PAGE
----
When Maisie shouts out on the carpet instead of waiting her turn, praise the children who stayed silent, praise Maisie for wanting to answer the question (for her actions sprang from the exact same motive that prompted the others to stay silent and wait with hands up), explain to everyone that Maisie hasn’t learned yet that the way to answer is to put her hand up. Ask everyone how they can help Maisie.

When Abdul pushes in the line because he wants to be first to dinner, praise the children who lined up sensibly. Tell Abdul that you know he wants his dinner very badly, ask the other children if they too want their dinner desperately. Let everyone know Abdul was pushing in because he wants to get to dinner quickly so that they can empathise with his actions. Explain to everyone that we ALL get to dinner more quickly when we walk in a line, that is why we line up (it’s not you arbitrarily enforcing your authority, the rules are there to help us). If we all pushed in, then we would get squashed and would not get to dinner. Support Abdul in joining the line and task the children near him with helping him to remember to stay in the line.

In each of these examples, what you are doing is acknowledging the motive behind the behaviour as right, explaining what the right behaviour is and asking the other children to help. It is exactly what you would do with the maths sum that was answered wrongly. You would praise the effort expended in trying to solve the problem, state clearly that the answer was wrong, and demonstrate how to do it right. Behaviour is a skill just like any other.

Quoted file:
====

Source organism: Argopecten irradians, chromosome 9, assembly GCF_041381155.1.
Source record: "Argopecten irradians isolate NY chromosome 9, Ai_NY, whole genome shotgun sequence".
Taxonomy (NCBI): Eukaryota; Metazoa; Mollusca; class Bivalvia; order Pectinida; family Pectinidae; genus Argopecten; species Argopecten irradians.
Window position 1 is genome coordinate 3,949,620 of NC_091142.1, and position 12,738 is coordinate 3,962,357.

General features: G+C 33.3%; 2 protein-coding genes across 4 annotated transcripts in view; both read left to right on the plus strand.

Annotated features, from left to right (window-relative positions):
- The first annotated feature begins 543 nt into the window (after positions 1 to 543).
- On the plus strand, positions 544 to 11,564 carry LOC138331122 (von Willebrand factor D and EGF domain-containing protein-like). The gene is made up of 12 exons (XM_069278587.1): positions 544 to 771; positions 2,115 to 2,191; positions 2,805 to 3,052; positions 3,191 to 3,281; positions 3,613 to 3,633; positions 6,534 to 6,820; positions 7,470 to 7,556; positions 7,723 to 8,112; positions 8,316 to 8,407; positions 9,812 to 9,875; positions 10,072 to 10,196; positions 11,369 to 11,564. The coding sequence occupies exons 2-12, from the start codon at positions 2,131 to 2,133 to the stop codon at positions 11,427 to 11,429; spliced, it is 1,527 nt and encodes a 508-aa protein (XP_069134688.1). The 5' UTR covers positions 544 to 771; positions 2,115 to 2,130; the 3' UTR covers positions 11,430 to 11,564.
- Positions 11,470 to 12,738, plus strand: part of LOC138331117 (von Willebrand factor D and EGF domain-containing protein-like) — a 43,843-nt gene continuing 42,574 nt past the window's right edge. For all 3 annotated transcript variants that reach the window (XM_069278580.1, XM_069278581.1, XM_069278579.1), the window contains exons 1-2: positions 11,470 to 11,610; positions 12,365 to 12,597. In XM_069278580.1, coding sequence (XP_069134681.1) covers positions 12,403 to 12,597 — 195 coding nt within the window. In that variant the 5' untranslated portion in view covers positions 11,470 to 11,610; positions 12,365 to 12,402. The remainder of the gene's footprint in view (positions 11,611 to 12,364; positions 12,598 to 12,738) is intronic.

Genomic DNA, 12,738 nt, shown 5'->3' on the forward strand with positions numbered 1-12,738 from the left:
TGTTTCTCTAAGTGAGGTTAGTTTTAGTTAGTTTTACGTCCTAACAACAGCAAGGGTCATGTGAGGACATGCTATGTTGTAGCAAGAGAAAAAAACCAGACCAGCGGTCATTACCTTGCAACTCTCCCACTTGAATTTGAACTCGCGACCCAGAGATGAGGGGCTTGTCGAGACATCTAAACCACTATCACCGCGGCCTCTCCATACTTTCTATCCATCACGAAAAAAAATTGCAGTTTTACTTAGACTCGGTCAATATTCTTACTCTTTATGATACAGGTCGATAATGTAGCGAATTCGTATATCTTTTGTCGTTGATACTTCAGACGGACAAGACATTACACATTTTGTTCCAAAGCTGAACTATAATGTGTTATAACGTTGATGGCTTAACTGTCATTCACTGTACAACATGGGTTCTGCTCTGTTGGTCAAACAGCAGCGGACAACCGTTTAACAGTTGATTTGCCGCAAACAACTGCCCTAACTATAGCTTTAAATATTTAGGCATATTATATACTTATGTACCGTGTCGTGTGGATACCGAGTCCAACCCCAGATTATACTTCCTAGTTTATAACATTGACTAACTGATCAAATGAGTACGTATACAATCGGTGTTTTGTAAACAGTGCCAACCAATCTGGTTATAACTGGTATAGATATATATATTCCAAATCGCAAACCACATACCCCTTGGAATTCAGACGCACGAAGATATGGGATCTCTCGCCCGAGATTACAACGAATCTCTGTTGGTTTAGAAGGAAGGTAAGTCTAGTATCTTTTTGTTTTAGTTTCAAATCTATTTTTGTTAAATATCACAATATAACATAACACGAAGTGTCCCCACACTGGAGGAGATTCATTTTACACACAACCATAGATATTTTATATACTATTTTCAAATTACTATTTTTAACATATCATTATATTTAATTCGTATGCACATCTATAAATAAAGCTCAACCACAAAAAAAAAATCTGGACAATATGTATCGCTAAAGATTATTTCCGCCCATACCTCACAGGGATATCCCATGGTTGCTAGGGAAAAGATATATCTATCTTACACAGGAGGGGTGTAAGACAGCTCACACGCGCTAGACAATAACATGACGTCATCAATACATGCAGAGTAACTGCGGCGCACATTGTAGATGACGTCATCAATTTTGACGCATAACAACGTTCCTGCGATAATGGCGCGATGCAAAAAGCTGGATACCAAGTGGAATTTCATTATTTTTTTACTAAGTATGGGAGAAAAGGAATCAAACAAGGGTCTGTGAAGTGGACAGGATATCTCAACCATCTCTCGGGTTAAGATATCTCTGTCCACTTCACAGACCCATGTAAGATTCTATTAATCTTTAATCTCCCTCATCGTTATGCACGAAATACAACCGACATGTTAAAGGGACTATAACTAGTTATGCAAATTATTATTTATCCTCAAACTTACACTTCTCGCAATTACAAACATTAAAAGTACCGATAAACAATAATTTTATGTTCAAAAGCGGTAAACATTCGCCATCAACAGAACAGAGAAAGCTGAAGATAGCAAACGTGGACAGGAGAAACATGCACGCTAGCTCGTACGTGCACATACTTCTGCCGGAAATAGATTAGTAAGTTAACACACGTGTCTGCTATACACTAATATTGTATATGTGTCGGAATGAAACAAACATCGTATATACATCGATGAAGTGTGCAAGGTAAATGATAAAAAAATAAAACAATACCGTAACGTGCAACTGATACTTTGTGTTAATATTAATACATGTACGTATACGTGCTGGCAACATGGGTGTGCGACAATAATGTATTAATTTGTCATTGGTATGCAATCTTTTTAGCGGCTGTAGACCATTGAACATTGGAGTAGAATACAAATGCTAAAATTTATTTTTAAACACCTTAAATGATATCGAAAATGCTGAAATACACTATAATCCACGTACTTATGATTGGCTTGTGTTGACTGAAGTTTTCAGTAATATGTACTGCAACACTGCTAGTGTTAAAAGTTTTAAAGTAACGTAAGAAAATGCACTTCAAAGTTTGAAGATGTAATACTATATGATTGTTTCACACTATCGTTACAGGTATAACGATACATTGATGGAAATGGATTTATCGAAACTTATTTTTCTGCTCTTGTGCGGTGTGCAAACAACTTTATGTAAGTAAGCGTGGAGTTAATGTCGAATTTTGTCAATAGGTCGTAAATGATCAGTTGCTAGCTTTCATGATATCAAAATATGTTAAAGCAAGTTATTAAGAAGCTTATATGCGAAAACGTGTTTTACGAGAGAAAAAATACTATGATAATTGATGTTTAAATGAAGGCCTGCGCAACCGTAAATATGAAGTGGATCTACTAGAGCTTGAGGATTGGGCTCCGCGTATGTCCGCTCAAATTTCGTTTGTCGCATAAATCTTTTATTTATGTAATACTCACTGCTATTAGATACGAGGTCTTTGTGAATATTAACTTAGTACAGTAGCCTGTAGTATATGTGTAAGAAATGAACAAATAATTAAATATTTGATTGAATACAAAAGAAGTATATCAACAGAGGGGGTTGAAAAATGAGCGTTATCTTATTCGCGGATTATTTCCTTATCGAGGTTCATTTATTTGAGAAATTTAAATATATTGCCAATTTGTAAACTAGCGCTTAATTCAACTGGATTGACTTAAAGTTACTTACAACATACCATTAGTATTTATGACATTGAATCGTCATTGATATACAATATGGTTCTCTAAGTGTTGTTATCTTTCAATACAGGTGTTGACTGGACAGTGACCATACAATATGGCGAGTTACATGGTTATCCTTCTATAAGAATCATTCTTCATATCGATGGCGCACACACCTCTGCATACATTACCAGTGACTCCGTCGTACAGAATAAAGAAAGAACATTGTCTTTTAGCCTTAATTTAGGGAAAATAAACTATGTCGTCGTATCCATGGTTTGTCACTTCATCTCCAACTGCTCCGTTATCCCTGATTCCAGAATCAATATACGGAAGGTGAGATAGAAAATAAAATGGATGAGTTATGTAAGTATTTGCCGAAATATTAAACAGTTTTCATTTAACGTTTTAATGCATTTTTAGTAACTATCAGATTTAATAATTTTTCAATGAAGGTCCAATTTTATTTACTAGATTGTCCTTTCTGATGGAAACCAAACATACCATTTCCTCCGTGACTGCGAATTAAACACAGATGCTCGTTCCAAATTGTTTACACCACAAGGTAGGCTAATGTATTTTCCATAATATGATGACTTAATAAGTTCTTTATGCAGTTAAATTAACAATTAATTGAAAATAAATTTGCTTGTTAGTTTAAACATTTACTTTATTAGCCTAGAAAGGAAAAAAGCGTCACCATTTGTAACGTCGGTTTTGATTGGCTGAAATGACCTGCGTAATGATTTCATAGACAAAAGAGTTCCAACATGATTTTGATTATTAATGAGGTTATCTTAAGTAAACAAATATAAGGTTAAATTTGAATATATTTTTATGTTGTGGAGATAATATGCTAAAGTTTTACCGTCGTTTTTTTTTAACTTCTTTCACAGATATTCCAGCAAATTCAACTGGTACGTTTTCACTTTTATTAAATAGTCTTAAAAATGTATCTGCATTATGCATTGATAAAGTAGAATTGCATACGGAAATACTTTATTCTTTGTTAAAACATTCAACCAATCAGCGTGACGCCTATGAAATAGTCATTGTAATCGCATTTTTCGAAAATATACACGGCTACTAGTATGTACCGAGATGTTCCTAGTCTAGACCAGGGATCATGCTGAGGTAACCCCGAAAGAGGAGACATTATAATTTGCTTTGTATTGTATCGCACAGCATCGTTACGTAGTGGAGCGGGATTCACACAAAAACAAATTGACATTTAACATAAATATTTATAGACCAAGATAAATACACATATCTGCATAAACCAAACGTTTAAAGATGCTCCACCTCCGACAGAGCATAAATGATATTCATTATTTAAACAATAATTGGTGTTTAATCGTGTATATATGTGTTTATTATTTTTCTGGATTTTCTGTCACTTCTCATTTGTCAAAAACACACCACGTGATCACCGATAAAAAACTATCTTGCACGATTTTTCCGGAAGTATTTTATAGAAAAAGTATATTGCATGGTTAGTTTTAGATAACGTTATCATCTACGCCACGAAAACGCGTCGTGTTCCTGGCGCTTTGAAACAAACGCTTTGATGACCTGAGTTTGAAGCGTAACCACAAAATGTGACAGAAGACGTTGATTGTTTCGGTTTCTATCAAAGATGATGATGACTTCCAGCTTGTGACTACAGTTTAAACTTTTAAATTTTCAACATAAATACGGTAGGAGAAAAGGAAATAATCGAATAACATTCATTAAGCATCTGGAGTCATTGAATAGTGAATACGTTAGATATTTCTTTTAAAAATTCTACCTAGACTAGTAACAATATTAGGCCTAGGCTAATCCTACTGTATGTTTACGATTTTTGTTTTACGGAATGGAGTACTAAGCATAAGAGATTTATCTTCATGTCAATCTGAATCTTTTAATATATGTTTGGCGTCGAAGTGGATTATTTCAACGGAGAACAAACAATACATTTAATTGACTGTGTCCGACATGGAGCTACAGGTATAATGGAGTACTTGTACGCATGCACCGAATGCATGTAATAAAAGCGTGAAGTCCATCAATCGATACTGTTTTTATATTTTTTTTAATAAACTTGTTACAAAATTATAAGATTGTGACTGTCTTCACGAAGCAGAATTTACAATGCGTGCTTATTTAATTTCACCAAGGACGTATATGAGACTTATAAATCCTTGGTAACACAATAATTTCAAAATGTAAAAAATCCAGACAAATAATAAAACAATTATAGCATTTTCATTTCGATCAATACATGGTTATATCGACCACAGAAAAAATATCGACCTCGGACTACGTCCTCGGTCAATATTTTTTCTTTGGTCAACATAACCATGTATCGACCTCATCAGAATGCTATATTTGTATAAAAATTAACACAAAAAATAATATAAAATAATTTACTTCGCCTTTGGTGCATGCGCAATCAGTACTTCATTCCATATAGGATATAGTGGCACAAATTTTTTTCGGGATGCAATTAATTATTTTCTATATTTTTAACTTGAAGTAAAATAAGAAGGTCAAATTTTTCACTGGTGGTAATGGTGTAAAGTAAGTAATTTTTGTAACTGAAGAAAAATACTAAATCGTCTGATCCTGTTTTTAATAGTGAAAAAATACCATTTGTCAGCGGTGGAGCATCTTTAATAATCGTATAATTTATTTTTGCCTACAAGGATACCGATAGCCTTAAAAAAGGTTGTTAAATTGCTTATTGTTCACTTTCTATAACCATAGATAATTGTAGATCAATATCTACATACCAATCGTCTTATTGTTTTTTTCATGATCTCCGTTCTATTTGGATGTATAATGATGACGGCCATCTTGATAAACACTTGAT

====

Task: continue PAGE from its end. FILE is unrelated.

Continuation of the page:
Behaviour is not something to be condemned. It is something we have a responsibility to as a community and no one is too young to be a part of that community. Help the children in your setting to understand this difference and to offer support at a level appropriate to them.

www.TheSensoryProjects.co.uk/exploring-the-impact-of-the-senses-on-behaviour

 

About the author

Joanna Grace

Joanna Grace is an international Sensory Engagement and Inclusion Specialist, trainer, author, TEDx speaker and founder of The Sensory Projects.

Consistently rated as “outstanding” by Ofsted, Joanna has taught in mainstream and special-school settings, connecting with pupils of all ages and abilities. To inform her work, Joanna draws on her own experience from her private and professional life as well as taking in all the information she can from the research archives. Joanna’s private life includes family members with disabilities and neurodivergent conditions and time spent as a registered foster carer for children with profound disabilities.

Joanna has published four practitioner books: “Multiple Multisensory Rooms: Myth Busting the Magic”“Sensory Stories for Children and Teens”“Sensory-Being for Sensory Beings” and “Sharing Sensory Stories and Conversations with People with Dementia”. and two inclusive sensory story children’s books: “Voyage to Arghan” and “Ernest and I”.

Joanna is a big fan of social media and is always happy to connect with people via Facebook, Twitter and LinkedIn.